Singapore’s urban development can be seen today in its skyscrapers and extensive land reclamation. But what happens when space runs out in the land-scarce city? In his artwork for SAM’s hoarding commission series, Sub/merged, artist Finbarr Fallon speculates on the next frontier: underground living. He takes us deep into his fascination with what lies beneath cities, the stream that used to run below SAM and the hidden potential of subterranean cities.
Sub/merged is your second work about underground cities after the animated film Subterranean Singapore 2065. How did you first get interested in subterranean cities?
I have always been interested in subterranean spaces, and list caving and urban exploration as two passions of mine. Having experienced these underground landscapes, I find it a pity that when one thinks of being underground in the city, what commonly comes to mind is only quotidian or utilitarian landscapes such as underpasses, service tunnels, areas housing transport infrastructure.
The underground is more than a teeming mass of transitory spaces; it has also played a key role in the development of human imaginaries, ranging from the sacred to the technological sublime. As cities become increasingly built up, quite literally, and surface conditions become increasingly uncertain, I began to wonder how the underground would feature in future urban imaginaries, and how it could present a speculative environment for urban verticality and liveability.
Finbarr’s interest in the subterranean has led him to explore underground spaces around the world including Hong Kong’s Shek Pik Reservoir (Courtesy of Finbarr Fallon).
In what ways does Sub/merged build upon and/or depart from ideas you first explored in your earlier work?
Sub/merged similarly builds upon the idea that living underground is a plausible and even desirable urban future. But unlike Subterranean Singapore 2065, it is focused on normalising living underground, by presenting a slice of everyday life in a subterranean context. The inclusion of activities and landmarks that are familiar to visitors to the Bras Basah.Bugis precinct, such as commuting and the library, will hopefully subconsciously resonate with viewers to generate a sense of optimism and excitement about a subterranean urban future. This is in contrast to the cautionary tale told by the Subterranean Singapore 2065 narrative, which developed a vision of the underground as a spectacular showcase project that could be enjoyed only by select social groups.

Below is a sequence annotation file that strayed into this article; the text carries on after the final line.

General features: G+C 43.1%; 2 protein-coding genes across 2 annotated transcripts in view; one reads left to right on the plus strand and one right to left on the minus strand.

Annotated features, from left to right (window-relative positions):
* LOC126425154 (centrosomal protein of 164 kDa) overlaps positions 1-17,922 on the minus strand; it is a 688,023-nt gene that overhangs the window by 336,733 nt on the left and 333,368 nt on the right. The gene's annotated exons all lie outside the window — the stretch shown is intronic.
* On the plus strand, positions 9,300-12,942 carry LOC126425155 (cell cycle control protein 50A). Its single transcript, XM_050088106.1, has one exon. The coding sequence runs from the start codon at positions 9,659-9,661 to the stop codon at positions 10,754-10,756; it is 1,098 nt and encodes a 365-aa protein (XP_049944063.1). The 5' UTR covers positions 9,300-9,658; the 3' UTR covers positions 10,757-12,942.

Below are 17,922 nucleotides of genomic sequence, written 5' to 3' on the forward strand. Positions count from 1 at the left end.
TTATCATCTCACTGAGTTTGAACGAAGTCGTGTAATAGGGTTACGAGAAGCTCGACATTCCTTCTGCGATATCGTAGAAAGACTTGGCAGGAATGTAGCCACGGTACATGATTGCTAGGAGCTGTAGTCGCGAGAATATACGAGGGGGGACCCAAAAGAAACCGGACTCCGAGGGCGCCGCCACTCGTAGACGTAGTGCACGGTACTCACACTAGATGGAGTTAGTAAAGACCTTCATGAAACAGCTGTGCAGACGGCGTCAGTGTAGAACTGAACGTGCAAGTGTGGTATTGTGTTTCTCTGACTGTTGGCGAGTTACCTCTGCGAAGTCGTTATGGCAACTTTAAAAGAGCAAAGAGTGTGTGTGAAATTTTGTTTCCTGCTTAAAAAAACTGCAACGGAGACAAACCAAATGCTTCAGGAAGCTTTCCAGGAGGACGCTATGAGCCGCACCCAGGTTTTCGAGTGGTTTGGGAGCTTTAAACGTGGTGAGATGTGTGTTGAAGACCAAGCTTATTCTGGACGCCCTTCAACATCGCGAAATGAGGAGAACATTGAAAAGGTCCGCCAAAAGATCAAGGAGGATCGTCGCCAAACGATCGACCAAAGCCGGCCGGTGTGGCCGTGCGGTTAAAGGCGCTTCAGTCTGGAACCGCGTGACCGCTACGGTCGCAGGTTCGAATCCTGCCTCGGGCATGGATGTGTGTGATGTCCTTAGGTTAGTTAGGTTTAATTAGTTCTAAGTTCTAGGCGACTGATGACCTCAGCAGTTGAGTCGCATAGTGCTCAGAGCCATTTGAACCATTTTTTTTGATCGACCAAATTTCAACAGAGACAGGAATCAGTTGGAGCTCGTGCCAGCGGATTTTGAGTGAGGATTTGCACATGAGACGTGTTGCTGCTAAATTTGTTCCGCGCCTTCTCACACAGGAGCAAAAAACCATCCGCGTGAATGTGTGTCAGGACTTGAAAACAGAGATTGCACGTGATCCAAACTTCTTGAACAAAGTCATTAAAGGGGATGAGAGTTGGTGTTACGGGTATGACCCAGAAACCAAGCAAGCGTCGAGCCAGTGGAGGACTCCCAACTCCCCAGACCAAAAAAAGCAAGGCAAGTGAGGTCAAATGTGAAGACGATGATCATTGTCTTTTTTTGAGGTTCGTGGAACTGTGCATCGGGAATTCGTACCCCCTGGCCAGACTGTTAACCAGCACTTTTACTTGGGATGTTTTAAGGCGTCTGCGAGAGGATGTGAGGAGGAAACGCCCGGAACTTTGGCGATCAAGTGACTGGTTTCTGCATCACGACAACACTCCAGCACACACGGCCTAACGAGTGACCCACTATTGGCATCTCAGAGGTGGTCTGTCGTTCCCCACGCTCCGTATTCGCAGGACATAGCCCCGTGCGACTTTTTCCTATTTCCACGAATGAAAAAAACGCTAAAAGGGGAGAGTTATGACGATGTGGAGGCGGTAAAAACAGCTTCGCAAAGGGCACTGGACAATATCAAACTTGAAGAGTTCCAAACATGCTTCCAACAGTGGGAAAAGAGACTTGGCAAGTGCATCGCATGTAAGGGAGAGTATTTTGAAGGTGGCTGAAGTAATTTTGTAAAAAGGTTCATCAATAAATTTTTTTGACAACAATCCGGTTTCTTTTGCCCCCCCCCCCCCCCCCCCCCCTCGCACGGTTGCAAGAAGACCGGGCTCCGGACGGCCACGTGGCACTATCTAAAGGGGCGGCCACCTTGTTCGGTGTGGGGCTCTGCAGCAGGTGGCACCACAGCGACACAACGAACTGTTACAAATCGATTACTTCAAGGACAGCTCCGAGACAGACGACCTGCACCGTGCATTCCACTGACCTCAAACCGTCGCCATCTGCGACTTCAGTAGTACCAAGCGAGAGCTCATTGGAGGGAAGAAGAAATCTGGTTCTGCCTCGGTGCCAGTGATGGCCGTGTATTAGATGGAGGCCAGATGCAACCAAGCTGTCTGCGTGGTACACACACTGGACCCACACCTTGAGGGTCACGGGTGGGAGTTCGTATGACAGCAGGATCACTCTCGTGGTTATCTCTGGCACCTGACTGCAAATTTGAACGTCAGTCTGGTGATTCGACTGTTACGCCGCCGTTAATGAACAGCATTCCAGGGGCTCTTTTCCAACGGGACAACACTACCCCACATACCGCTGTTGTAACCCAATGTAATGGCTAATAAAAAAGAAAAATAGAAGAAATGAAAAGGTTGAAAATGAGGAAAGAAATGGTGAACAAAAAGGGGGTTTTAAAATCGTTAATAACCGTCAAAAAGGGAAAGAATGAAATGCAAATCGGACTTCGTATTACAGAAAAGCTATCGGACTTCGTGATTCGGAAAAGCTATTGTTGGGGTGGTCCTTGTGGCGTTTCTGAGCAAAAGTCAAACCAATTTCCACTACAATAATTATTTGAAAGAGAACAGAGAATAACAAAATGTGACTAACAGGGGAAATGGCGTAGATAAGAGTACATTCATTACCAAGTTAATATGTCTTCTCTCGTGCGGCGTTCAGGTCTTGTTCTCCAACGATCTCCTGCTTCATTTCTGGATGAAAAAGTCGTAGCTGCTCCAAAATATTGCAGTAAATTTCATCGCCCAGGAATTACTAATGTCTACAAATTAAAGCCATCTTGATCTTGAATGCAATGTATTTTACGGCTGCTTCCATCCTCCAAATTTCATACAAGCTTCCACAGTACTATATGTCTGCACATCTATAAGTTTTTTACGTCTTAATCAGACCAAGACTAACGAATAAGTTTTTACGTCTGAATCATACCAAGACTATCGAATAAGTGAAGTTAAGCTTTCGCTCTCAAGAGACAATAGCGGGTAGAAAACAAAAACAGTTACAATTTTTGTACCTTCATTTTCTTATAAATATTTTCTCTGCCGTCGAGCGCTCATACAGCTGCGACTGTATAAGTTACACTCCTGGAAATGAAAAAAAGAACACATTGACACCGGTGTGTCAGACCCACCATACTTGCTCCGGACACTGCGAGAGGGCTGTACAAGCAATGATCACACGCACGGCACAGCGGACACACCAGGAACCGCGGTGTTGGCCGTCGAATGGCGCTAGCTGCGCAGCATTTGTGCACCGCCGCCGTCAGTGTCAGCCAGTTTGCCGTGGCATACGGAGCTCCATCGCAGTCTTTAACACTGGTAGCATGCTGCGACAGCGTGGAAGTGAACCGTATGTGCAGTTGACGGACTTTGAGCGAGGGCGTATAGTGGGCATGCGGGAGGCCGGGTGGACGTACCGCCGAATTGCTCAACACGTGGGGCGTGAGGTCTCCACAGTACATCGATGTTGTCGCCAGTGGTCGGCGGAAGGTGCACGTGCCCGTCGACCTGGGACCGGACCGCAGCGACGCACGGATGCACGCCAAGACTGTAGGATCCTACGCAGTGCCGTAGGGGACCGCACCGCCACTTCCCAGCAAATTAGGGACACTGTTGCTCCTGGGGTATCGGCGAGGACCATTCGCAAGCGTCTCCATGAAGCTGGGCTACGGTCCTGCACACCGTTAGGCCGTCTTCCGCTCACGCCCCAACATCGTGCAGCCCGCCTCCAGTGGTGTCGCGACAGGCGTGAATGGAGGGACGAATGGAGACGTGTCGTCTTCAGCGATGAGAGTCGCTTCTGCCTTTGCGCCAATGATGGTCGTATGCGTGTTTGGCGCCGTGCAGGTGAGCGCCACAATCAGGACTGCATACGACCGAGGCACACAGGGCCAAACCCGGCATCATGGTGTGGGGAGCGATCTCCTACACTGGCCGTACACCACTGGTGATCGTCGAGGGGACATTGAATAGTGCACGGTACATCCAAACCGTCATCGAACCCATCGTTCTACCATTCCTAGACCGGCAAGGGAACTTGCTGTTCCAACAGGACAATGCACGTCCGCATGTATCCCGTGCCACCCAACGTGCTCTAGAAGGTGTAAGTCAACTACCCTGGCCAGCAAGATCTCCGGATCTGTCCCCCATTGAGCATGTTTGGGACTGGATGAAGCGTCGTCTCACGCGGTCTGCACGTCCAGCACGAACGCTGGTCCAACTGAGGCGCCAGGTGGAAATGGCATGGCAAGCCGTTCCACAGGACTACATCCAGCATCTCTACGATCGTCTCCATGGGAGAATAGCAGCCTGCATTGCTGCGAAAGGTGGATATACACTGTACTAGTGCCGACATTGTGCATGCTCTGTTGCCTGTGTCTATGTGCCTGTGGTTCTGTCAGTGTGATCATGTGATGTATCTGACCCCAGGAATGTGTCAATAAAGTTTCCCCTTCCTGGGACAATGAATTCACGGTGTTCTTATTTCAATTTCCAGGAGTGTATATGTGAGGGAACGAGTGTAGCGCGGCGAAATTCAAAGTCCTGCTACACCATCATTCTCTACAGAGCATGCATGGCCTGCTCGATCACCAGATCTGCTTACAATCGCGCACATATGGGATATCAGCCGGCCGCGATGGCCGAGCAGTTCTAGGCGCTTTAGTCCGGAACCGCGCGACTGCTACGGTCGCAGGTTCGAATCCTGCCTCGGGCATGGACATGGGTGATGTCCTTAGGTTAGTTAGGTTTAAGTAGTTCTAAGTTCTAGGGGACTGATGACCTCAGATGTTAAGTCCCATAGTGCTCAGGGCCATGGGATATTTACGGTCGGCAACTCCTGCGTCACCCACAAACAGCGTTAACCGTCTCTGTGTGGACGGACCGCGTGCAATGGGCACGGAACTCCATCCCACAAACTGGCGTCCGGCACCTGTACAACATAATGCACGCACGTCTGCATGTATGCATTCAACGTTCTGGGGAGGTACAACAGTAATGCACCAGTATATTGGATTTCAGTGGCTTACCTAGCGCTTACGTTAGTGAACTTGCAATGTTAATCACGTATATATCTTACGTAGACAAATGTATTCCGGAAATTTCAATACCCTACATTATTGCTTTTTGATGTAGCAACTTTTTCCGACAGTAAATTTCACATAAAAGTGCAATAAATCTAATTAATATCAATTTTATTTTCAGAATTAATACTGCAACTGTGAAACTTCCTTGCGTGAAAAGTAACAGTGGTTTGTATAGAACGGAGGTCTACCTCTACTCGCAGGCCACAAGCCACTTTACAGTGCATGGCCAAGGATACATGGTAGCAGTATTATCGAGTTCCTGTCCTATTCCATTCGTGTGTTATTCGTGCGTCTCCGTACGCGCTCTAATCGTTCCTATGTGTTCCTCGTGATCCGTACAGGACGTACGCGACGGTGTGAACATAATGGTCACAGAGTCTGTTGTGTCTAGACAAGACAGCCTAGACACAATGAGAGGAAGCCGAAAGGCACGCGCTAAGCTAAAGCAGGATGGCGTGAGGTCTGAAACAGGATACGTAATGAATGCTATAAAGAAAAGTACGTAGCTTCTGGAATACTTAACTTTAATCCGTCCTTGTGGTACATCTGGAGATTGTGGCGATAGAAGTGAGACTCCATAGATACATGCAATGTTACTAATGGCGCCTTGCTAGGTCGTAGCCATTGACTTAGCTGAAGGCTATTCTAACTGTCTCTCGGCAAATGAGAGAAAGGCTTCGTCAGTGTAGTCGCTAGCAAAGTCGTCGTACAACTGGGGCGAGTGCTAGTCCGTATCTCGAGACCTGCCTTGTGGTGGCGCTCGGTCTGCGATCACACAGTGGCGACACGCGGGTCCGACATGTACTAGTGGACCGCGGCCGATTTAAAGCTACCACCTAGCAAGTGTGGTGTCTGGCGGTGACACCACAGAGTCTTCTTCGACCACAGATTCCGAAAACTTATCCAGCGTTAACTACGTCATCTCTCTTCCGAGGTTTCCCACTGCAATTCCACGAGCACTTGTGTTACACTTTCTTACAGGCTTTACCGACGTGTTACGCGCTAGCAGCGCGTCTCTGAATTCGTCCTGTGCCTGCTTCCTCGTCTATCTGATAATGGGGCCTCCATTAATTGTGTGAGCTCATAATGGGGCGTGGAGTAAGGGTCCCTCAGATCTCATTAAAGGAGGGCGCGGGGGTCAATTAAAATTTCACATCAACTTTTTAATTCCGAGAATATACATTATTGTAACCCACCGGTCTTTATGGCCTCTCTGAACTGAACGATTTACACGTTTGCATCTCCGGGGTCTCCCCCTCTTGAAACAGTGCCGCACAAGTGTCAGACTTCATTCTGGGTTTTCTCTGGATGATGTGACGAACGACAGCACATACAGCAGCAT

The film Subterranean Singapore 2065 looks at how large-scale underground living could happen in Singapore when it turns 100 and was created in 2017 while Fallon was studying for his Masters in Architecture at The Bartlett School of Architecture in London (Courtesy of Finbarr Fallon).
While printed on a hoarding, Sub/merged contains various animated visuals. Tell us more about the analogue and digital methods you used to make this work come “alive” for the viewer.
The use of augmented reality was key to this – it lets passers-by momentarily enter into the diverse worlds depicted on the hoarding, and record their experience through the use of real-time 3D Instagram and Facebook filters.
This is also supplemented by a website. which animates the scenes depicted on the hoarding artwork with the ebb and flow of daily life – people and machinery in motion. The website enables the hoarding to ‘come alive’ even for those who can’t experience it in person. This was something especially important to me as it enabled my parents, unable to travel to Singapore because of COVID-19, to experience the artwork in a mediated form.
The underground city on the hoarding is also populated by thousands of humanoid figures in the form of holographic stickers. The intention was for these to shimmer and flicker as light passed over them to enliven the hoarding. Be it sunlight dappling through the trees overhead, or the passing of cars driving along the adjacent road in the evening, the brief illumination would make it look like the figures were in constant motion across the hoarding.
Sub/merged features holographic stickers of figures that shimmer and flicker when light is passed over them, as if in constant motion (Courtesy of Finbarr Fallon).
Sub/merged responds to the site of SAM. What are some lesser known histories about the area or its underground that informed the work?